For individuals experiencing chronic pain, magnesium can be particularly valuable. It has a role in nerve function and muscle relaxation, which can help alleviate the conditions that often disturb or prevent sleep due to discomfort or pain.

Ask you, Doctors,

In supplementing with magnesium, it is crucial to follow recommended dosages and to consult with a healthcare provider, especially for those with medical conditions or those who are taking other medications, as magnesium can interact with various pharmaceuticals and has its own range of contraindications and side effects when taken in excess.

For specific recommendations on types of magnesium supplements and dosages, it would be best to consult with a healthcare professional who can provide guidance based on an individual's unique health status and needs.

Magnesium supplements are a wise choice for promoting better sleep. At SleepRx, our goal is to ensure you receive personalized recommendations tailored to your specific health needs. Our American board-certified sleep specialists are ready to guide you through the process.

By booking a consultation with SleepRx, you're not only gaining access to expert advice but also avoiding the hassle of long waiting hours. Our commitment to offering free screenings adds an extra layer of convenience, allowing you to self-diagnose potential issues.

Remember, your sleep matters, and we're here to make it the best it can be. Book a consultation with SleepRx today to unlock the key to better sleep and overall well-being. Your journey to improved sleep starts here!

How to Get Enough Magnesium

Dietary Sources of Magnesium:

Incorporating magnesium-rich foods into your daily diet is the most natural way to meet your magnesium needs. Here are some food groups and examples:

Leafy Green Vegetables:

  • Spinach

  • Swiss chard

  • Kale

  • Turnip greens

Nuts and Seeds:

  • Almonds

  • Cashews

  • Pumpkin seeds

  • Flaxseeds

  • Chia seeds


  • Black beans

  • Chickpeas

  • Lentils

  • Soybeans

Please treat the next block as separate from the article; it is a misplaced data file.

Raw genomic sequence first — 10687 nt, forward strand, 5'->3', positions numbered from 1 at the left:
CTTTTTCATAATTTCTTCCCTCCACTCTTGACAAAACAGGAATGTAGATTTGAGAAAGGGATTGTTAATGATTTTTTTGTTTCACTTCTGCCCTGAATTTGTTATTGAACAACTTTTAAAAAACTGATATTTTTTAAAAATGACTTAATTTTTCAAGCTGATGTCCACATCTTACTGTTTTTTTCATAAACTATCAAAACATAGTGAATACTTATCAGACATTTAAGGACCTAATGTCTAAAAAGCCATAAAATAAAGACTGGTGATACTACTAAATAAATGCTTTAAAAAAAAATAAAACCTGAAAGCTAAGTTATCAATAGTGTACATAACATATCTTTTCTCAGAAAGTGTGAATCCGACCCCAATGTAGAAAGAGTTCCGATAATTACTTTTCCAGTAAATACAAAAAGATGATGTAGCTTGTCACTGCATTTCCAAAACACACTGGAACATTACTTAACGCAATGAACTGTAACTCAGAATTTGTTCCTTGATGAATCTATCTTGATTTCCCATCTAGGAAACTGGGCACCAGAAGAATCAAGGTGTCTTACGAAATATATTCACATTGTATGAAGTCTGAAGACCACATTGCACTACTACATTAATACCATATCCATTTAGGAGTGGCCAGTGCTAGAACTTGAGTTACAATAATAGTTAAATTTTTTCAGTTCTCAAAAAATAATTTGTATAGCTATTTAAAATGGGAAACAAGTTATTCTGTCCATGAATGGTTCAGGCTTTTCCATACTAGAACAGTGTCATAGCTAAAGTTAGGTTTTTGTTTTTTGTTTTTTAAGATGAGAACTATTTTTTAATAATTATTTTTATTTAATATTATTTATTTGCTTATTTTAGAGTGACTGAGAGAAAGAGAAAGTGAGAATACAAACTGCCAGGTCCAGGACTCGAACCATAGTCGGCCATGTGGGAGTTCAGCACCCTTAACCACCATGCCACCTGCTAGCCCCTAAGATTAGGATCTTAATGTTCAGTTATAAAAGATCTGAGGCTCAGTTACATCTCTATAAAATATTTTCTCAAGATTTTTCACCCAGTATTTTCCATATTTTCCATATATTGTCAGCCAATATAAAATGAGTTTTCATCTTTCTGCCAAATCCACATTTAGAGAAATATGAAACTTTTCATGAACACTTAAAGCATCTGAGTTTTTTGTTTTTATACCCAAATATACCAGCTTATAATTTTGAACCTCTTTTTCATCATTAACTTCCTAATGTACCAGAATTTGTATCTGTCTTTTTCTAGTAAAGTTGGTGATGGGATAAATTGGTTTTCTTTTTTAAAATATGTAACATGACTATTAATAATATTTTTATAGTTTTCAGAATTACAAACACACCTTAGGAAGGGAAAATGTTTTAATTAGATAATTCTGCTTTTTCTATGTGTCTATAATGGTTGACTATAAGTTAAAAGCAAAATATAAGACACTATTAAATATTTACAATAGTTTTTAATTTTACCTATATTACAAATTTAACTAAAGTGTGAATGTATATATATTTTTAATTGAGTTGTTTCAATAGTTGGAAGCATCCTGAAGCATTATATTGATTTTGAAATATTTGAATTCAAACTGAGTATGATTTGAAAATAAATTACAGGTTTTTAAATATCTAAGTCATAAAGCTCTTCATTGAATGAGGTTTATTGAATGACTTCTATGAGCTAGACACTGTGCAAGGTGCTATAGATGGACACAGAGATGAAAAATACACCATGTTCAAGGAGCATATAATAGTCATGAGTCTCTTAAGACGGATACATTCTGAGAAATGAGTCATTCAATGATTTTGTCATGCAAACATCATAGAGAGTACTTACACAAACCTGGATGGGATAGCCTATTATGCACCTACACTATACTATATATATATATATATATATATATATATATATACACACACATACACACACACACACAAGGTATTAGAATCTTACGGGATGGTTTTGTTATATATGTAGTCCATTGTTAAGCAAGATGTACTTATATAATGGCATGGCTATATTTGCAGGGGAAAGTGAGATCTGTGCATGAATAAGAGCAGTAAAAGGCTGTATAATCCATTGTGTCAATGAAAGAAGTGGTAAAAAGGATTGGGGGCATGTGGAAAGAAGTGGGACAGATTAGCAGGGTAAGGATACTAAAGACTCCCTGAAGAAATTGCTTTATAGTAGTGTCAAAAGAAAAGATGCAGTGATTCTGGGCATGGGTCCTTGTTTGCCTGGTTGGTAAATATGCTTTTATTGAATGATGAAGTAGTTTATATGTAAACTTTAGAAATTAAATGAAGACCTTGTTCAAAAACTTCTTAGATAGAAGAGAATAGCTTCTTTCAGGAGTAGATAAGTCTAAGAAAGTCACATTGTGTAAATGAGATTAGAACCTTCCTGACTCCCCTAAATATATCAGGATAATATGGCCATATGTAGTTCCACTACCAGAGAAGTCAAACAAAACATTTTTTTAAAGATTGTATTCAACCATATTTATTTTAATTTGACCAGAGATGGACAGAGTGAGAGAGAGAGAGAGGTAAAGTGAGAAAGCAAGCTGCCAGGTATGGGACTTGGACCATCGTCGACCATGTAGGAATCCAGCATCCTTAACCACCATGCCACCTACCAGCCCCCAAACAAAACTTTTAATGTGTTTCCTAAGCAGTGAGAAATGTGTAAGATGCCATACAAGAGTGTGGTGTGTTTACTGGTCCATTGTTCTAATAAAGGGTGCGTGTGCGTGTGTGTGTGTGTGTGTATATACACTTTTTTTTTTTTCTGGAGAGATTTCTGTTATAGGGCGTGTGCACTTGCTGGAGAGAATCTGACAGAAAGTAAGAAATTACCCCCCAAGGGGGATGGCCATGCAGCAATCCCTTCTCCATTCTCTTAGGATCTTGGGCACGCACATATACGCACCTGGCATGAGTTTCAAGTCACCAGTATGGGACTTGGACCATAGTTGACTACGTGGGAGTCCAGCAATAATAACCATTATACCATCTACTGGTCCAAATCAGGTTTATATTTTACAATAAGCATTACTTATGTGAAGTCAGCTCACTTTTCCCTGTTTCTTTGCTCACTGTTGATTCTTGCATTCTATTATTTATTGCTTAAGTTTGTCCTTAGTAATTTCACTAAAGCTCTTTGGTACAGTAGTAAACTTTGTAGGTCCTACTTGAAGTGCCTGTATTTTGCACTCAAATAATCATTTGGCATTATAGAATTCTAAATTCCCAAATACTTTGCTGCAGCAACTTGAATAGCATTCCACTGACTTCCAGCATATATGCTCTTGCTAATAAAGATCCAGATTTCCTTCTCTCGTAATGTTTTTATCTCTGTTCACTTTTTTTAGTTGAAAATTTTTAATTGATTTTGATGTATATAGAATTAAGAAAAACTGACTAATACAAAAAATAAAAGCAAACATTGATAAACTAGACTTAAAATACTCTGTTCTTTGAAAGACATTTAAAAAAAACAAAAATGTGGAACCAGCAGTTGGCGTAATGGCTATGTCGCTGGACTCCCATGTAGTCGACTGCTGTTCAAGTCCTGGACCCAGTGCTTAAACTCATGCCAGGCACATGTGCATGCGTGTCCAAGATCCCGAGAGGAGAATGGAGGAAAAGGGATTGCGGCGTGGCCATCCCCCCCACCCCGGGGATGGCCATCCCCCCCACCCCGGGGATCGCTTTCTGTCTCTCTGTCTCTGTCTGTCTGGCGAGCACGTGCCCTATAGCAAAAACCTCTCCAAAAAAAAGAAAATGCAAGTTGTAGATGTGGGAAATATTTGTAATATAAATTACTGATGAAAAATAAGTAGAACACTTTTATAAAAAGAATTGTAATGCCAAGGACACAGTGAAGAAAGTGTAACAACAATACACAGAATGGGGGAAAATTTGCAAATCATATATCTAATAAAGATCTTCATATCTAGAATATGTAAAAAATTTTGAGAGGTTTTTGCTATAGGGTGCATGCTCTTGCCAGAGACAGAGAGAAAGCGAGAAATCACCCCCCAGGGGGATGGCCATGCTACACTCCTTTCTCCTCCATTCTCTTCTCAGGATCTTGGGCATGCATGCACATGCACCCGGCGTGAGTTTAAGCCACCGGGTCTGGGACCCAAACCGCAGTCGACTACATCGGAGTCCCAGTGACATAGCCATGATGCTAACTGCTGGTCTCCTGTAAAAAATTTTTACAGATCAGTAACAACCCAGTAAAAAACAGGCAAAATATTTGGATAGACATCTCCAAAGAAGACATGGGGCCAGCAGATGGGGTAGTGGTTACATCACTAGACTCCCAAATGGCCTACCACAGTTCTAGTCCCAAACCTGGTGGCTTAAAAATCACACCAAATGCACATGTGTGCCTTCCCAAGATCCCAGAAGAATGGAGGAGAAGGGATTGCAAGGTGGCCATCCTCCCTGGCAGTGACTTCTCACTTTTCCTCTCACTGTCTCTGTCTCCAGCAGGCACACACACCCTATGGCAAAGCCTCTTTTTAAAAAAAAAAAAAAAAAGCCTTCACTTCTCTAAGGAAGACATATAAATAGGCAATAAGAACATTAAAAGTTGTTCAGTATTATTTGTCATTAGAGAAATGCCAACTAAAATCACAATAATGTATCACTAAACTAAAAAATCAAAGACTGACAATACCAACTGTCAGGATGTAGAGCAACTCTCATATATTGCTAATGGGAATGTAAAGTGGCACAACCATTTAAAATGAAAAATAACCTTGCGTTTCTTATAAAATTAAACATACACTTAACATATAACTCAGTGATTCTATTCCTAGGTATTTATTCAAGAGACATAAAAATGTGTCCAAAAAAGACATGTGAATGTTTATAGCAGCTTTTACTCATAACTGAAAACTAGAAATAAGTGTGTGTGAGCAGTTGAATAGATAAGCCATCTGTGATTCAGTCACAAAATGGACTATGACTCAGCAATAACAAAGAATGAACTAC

Whole Grains:

  • Quinoa

  • Brown rice

  • Bulgur

  • Whole wheat bread

Additional Sources:

  • Avocado

  • Bananas

  • Dark Chocolate (at least 70% cocoa)

  • Fatty fish like salmon and mackerel

A balanced variety of these foods can help you reach the recommended daily allowance (RDA) for magnesium, which varies by age and gender.


While whole foods are the best source of magnesium, supplementation can be beneficial in certain circumstances:

Forms of Magnesium Supplements:

  • Magnesium Oxide: Often used for medicinal purposes, such as laxatives.

  • Magnesium Citrate: Known for its bioavailability and often used to improve digestion.

  • Magnesium Glycinate: Touted for its calming effects, may be beneficial for sleep and stress.

It's important to speak with a healthcare professional before starting any supplement regimen, as they can help you understand the right dosage and form for your specific needs.

Potential Side Effects of Magnesium:

While magnesium is vital for many bodily functions, too much of it can be harmful:

Digestive Issues:

Overuse of supplements can lead to diarrhea. High doses might cause stomach cramps or intestinal discomfort.

Electrolyte Imbalance: 

Excessive magnesium can disrupt the balance of other electrolytes, such as calcium and potassium. This can lead to symptoms like nausea or low blood pressure.

Kidney Stress:

Those with kidney issues must be cautious, as their kidneys may not remove excess magnesium effectively.

The recommended upper intake level for supplementary magnesium for adults is 350 mg per day, beyond which the risk of side effects increases.

Monitoring Your Intake:

If you're making dietary changes or adding supplements to ensure adequate magnesium intake, it might be beneficial to:

  • Keep a food diary to track your magnesium consumption.

  • Have periodic blood tests to monitor magnesium levels if you have a medical condition or are at risk of deficiency.

By following these guidelines and consulting with healthcare professionals, you can appropriately manage your magnesium intake and optimize your overall health.


Magnesium can be a helpful element in improving sleep quality and duration. It also has additional benefits for mood, anxiety, and pain. However, it's important to be careful with the amount of magnesium you consume, whether through your diet or supplements, as it can have side effects. It's best to consult with a healthcare professional before incorporating magnesium into your nocturnal routine. By doing so, you can achieve a more restful and rejuvenating night's sleep.